Category archives for “Texas”

Texas ABC Releases Advisory on Third Party Marketers

June 23, 2013

The Texas Alcoholic Beverage Commission (“TABC”) just released Marketing Practices Advisory MPA056, available here, which addresses the use of third party advertisers and payment processors by out-of-state wineries that hold permits to ship direct to Texas consumers (“Direct Shippers”). The Advisory provides similar guidelines to those provided by the California ABC in its 2011 Industry Advisory, which we commented on here. The use of third party providers by wineries has been a hot topic since the release of the California advisory, but few states have provided guidance on the issue. Now that Texas has weighed in, it will be interesting to see if other states follow suit.

The TABC’s Advisory allows Direct Shippers to use third party service providers provided that certain conditions are met. As in California, the TABC’s touchstone is that the Direct Shippers remain in control. Key points include:

- Direct Shippers are always responsible for compliance with the TABC code and regulations, payment of taxes, and must remain “in control of the product and every stage of the transaction.”

- A third party provider may advertise wines and prices for a Direct Shipper.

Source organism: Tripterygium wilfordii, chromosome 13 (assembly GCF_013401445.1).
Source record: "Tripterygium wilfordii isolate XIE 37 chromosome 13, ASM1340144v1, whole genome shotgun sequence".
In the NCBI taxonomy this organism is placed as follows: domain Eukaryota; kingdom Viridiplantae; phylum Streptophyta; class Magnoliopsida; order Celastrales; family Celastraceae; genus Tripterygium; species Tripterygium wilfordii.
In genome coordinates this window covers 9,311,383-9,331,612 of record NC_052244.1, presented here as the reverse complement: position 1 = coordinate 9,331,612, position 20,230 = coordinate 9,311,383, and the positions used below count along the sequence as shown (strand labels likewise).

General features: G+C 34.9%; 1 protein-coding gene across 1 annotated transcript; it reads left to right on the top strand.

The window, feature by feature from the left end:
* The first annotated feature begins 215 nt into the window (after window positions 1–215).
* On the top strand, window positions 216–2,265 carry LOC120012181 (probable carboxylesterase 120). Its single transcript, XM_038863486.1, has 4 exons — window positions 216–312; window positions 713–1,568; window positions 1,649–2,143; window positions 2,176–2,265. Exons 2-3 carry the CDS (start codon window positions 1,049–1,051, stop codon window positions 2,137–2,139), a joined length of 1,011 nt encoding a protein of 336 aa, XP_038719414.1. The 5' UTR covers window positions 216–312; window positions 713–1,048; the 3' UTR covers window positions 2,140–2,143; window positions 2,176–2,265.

- A third party provider may process an order for wine placed by a Texas consumer by redirecting the order to a Direct Shipper. The Direct Shipper may then accept or reject the order.

- Fulfillment should be managed by the Direct Shipper, and single packages containing bottles from multiple Direct Shippers are not allowed. Note: the TABC disfavors models where a third party provider acts as both an advertiser or payment processor and a warehouseman.

- A third party provider may collect payment once an order is accepted by the Direct Shipper, but the Direct Shipper must maintain control over the funds.

- There should be a written agreement between all Direct Shippers and their third party providers in order to demonstrate that the Direct Shipper remains in control. The TABC will ask a Direct Shipper for a copy of its agreement in the event that it has reason to investigate an arrangement with a third party provider.